John Glenn, former Marine, astronaut and Democratic senator, has died. He was the first American ever to orbit the Earth.Glenn was 95 years old. He had been hospitalized at the Ohio State University medical center in Columbus since last week.[caption id="attachment_9158" align="aligncenter" width="819"]
John Glenn in his Marine Corps uniform. Source: Wikimedia Commons[/caption]Glenn rocketed into space on Feb. 20, 1962, with the words “Roger, zero G and I feel fine. Capsule is turning around. Oh that view is tremendous!”In the tiny Friendship 7 spacecraft he rose up from the concrete of Cape Canaveral, Florida and into space. The short, three-orbit flight made him a hero in the eyes of Americans who were fearful of the Soviet Union. His flight gave hope to the United States’ victory in the Cold War.He was also a highly-decorated Marine pilot who flew 59 combat missions in the South Pacific during World War II, then 90 combat missions in Korea using new jet fighters.He became a test pilot and earned the Distinguished Flying Cross five times. In 1958 he was one of the pilots tested for the space program, which he left in 1964 after becoming the first American to orbit the Earth.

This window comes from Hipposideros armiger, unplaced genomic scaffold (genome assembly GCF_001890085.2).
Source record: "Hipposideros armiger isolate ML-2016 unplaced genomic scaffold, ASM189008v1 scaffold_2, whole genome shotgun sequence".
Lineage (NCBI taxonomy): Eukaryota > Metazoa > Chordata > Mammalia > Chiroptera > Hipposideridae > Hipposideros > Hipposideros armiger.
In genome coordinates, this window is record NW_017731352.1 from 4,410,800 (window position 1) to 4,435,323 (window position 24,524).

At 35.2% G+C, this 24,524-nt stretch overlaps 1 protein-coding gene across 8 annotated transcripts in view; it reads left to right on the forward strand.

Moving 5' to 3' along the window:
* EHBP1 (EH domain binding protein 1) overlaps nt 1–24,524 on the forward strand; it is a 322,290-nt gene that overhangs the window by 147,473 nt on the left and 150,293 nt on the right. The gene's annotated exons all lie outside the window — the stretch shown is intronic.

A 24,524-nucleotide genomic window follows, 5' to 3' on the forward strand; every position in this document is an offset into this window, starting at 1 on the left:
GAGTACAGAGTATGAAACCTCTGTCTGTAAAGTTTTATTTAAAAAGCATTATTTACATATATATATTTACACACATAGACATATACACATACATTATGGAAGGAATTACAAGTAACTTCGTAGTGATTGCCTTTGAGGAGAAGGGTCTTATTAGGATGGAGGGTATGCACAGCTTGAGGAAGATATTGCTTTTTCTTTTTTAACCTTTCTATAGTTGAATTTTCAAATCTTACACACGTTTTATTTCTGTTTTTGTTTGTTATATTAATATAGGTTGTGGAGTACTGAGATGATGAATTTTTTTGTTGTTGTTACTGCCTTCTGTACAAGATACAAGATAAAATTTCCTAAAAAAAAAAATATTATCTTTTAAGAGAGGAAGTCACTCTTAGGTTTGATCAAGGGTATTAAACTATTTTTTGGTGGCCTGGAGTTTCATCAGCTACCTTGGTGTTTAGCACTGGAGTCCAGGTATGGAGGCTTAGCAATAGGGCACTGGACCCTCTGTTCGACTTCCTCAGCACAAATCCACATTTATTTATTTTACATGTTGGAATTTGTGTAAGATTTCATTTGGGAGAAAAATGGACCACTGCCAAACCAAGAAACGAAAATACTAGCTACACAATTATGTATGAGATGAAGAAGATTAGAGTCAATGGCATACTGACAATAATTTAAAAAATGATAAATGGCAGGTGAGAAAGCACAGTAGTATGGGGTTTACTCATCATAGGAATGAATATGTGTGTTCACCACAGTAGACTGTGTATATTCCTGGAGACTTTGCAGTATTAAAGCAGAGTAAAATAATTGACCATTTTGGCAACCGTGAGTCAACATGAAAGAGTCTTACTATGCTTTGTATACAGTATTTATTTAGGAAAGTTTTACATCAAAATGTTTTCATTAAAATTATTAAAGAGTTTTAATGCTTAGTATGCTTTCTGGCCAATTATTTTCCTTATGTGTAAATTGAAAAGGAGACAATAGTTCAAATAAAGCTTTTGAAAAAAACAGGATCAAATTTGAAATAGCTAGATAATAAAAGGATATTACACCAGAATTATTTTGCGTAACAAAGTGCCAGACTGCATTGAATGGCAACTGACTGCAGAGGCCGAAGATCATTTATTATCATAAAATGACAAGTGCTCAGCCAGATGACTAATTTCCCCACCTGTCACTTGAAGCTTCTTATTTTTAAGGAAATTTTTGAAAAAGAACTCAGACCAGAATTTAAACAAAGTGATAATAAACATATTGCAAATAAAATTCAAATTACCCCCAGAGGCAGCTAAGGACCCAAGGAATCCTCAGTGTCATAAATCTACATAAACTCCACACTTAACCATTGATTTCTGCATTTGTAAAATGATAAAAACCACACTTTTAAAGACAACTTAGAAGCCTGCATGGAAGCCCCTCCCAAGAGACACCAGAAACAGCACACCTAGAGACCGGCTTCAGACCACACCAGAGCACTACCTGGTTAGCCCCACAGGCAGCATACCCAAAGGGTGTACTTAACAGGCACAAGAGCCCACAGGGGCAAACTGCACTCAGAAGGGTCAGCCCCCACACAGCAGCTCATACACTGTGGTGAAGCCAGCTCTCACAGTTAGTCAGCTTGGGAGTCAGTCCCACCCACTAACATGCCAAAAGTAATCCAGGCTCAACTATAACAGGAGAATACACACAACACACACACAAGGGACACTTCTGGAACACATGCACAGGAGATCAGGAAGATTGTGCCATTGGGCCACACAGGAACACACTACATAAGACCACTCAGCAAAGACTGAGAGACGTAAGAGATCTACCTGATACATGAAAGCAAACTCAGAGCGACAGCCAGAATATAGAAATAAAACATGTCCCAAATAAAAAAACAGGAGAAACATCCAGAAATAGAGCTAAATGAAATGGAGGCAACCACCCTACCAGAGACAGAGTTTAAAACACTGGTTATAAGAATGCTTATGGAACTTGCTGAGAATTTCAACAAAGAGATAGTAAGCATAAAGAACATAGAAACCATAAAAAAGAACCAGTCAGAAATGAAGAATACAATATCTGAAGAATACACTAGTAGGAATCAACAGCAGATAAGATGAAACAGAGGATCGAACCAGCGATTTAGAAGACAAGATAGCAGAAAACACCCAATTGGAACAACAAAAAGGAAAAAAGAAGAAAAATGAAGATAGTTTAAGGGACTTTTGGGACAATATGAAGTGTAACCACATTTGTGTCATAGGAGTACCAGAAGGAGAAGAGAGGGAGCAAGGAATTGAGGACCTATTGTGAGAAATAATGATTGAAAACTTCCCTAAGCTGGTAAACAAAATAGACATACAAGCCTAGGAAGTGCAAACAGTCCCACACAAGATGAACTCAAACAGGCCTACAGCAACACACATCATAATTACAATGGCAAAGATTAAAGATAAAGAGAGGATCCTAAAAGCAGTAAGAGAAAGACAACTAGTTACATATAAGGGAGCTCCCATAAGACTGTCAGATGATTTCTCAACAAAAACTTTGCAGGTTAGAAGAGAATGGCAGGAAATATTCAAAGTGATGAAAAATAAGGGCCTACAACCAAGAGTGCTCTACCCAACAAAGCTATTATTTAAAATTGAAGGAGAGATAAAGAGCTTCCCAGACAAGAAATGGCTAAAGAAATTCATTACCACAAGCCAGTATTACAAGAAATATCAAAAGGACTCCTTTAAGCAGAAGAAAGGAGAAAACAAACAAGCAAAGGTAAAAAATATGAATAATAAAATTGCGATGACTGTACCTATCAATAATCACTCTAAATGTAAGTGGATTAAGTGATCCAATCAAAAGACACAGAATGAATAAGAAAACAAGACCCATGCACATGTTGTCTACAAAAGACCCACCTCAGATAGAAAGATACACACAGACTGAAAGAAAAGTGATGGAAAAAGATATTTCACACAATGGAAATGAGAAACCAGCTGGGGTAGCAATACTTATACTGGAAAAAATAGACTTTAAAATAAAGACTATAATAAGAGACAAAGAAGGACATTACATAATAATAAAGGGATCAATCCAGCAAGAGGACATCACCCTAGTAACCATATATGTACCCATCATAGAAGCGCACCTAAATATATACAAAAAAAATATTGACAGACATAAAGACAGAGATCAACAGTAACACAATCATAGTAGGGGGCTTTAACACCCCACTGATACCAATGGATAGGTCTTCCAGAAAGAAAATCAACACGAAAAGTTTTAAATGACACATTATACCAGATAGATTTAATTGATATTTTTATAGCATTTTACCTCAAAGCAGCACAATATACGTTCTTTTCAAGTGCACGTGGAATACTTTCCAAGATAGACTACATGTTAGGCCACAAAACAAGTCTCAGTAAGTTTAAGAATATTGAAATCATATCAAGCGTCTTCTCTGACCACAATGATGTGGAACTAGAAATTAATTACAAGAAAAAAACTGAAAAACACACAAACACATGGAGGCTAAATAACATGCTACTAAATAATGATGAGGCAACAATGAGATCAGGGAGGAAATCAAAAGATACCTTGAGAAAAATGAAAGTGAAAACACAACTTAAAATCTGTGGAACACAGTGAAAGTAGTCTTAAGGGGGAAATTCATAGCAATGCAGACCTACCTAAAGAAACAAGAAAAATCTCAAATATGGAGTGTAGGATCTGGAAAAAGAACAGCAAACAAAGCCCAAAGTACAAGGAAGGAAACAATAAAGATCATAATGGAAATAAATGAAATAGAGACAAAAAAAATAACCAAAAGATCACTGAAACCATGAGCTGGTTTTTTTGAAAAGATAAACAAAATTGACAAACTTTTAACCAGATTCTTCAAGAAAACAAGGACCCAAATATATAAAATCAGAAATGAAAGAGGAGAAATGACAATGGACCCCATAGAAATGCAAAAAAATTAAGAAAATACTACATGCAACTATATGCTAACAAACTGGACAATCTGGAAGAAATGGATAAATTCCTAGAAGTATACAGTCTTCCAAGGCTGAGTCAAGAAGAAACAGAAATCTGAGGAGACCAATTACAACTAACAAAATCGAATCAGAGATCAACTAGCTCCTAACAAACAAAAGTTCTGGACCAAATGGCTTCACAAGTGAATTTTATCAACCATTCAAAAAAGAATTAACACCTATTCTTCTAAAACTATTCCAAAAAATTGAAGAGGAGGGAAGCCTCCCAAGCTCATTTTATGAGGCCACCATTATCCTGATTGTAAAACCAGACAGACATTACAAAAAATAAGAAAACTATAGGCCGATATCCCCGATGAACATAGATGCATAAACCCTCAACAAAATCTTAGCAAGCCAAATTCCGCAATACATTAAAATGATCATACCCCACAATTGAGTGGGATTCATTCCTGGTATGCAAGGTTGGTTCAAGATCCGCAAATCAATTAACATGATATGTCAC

Pilot Career Leads to Politics Career
Glenn became a senator in 1974 for the Democratic Party and represented Ohio for over two decades.In 1998 he asked NASA to allow him to go back into space, and he spent nine days aboard the shuttle Discovery. But the trip wasn’t entirely for his own benefit: NASA hooked him up to 21 different leads, including brainwaves, respiration and EKG, and had him monitored to see what would happen to an older person in space. At 77 years old, he returned back to the ground healthy and fine.[caption id="attachment_9159" align="aligncenter" width="805"]
Source: NASA[/caption]An excellent orator, John Glenn spoke often on matters of science and technology."The average person [was] better educated ... back years ago than most people in the world. And then we put more into basic research and learned the new things first," he said. "That little combination is just as true today. If we lose that edge in research and education, we won't be a leading nation in the world. It's that simple,” he said during a 2011 forum at the Smithsonian National Air and Space Museum.Check out one of John Glenn's speeches as given by a Marine Corps Gunnery Sergeant before the invasion of Marjah by Marines in 2010:https://youtu.be/zxYucS88cxA